6. Maintain good relationships with your clients

I am lucky to have good relationships with my clients, which means I can occasionally ask them to bear with me.

Scrap that: I’ve worked hard to build good relationships with my clients, etc. They know I’m super-reliable, and they know I’m honest and will keep them informed. This goes a long way to smoothing over any issues that might suddenly arise. Obviously, I’m not going to do this often, but when it happens, having good relationships will make it a lot easier.

Right, back to the situation at hand. A couple more tips.

7. Keep people informed

First of all, I put an Out Of Office reply on my work email which stated that I was unwell, that regular customers should consider using their named back-up, and that I probably wouldn’t be able to help new customers (but they should look at my Links page for alternative service providers).

I also then let those clients who I had had to let down know when I was well again – this was particularly important for the ones who regularly send me work and needed to know when they could start sending it again.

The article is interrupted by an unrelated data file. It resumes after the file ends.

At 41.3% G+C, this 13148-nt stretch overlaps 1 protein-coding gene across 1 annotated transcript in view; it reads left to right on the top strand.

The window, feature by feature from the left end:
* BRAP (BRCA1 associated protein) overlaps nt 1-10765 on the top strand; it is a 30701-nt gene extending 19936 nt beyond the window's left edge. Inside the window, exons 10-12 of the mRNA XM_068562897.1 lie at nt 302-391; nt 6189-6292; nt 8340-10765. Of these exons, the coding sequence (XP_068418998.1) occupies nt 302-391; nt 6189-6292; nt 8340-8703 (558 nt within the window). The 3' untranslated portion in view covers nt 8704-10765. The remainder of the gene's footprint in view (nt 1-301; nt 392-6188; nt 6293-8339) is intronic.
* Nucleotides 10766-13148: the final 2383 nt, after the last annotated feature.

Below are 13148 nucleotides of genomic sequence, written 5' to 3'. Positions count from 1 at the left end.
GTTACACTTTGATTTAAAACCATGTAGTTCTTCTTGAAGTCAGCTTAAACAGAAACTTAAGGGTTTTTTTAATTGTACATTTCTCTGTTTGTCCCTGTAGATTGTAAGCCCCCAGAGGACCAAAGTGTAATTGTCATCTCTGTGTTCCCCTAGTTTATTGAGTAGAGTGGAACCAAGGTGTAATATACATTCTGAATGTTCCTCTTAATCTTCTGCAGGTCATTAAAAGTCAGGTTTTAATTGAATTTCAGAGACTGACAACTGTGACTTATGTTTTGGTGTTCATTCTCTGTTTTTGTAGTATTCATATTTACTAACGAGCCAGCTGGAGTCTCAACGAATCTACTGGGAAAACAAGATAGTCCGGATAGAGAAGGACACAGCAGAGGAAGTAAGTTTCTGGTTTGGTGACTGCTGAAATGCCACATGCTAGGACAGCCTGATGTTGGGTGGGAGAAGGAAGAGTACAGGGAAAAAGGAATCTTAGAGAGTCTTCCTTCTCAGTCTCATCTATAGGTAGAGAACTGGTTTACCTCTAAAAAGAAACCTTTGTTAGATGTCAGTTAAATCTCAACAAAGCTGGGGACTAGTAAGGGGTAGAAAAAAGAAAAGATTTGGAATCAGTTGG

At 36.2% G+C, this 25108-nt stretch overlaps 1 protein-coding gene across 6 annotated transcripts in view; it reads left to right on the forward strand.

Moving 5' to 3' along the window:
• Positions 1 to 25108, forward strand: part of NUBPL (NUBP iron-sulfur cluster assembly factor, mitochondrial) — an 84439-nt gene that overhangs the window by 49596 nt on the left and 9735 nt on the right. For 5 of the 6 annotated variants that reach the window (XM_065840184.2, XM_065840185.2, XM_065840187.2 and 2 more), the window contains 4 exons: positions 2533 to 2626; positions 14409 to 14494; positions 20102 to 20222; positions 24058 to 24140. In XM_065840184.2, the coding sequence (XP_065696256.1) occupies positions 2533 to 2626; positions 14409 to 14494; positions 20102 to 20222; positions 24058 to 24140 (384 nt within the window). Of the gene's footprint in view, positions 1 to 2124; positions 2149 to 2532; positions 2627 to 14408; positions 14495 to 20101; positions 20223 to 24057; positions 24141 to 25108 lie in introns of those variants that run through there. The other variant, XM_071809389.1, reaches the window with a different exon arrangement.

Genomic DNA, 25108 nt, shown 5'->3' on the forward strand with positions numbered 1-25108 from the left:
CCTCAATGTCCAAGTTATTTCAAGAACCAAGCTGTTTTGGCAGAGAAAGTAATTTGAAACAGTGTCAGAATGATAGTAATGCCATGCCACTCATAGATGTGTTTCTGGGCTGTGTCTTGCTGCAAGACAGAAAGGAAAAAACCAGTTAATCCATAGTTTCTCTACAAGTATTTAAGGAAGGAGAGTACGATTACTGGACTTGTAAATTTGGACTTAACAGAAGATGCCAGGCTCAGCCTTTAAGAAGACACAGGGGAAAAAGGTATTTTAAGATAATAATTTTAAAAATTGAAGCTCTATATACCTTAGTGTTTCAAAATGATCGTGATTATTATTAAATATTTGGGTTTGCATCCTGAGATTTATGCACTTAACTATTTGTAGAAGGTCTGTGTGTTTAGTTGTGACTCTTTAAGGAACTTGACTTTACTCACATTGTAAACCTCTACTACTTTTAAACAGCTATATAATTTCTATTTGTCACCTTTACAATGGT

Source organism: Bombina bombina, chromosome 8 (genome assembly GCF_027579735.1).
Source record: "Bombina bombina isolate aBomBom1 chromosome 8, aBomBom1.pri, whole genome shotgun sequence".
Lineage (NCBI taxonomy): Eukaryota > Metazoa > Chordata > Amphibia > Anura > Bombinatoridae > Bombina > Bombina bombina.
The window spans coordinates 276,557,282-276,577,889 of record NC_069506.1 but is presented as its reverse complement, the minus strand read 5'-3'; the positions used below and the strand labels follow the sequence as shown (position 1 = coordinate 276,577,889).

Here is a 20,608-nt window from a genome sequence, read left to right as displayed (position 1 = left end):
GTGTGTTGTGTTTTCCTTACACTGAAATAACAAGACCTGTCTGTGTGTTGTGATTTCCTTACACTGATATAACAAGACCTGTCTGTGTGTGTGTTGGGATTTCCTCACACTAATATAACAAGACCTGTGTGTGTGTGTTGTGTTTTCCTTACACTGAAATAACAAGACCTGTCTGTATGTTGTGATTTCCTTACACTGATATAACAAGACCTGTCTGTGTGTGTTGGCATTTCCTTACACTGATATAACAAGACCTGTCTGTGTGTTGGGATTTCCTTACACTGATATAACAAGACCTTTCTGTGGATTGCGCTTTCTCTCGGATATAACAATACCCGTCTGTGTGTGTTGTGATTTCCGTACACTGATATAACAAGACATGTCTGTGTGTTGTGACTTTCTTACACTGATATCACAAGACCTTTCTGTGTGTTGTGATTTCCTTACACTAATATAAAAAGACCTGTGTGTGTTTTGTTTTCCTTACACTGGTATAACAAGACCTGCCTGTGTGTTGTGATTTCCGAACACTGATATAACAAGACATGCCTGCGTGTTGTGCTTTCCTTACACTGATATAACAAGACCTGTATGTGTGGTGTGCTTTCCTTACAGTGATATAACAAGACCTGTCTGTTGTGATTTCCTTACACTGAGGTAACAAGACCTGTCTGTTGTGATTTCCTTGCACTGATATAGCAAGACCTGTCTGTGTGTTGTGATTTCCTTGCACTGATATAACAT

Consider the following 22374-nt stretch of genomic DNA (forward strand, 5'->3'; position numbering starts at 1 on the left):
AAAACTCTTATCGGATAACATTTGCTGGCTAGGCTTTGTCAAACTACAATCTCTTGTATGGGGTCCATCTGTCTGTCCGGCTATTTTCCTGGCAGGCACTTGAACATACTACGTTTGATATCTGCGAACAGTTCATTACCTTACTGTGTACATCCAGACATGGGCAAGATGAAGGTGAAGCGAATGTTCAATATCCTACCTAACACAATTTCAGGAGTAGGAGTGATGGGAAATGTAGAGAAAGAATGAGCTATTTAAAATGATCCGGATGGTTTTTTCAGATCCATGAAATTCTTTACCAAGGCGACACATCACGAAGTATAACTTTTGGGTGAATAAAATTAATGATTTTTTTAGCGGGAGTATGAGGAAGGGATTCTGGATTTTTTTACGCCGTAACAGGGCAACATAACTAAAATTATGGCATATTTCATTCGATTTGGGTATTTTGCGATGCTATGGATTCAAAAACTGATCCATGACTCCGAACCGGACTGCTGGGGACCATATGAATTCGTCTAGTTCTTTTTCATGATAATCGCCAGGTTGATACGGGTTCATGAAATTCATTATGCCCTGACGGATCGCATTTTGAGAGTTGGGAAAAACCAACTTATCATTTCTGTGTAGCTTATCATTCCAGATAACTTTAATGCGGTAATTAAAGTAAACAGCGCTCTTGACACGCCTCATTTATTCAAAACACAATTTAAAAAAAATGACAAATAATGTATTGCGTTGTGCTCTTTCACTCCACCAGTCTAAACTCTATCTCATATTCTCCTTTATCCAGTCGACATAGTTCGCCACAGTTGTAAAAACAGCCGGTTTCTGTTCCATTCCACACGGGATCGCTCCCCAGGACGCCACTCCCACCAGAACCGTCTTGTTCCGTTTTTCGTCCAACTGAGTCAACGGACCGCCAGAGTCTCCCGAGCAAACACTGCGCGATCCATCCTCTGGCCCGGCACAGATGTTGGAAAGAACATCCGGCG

8. Be realistic about your recovery, whatever form it takes

I’ve been very careful not to take too much on since I was so badly unwell. It’s important to get better, not to plough straight into a full work schedule again. Similarly, if you’ve had a personal or family crisis, a bereavement or an issue around the house, there will be stuff to sort out practically, and stuff that you need to take on board.

In my case, I made sure that I was available for my regular clients again, but have turned down work from anyone new that needs to be done straight away, and will continue doing so until I feel 100% fit again. There’s really no point running yourself into the ground.

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So, that’s what I’ve learned from having a think about how I should – and did – handle a health emergency. Is this helpful to you? Any other hints and tips or examples from your freelancing life? Do share using the buttons below or write a comment if you’ve got something useful to share. Thanks!

 
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Posted by on May 6, 2015 in Business, Organisation

 

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Are you on top of your Terms & Conditions?

Are you on top of your Terms & Conditions?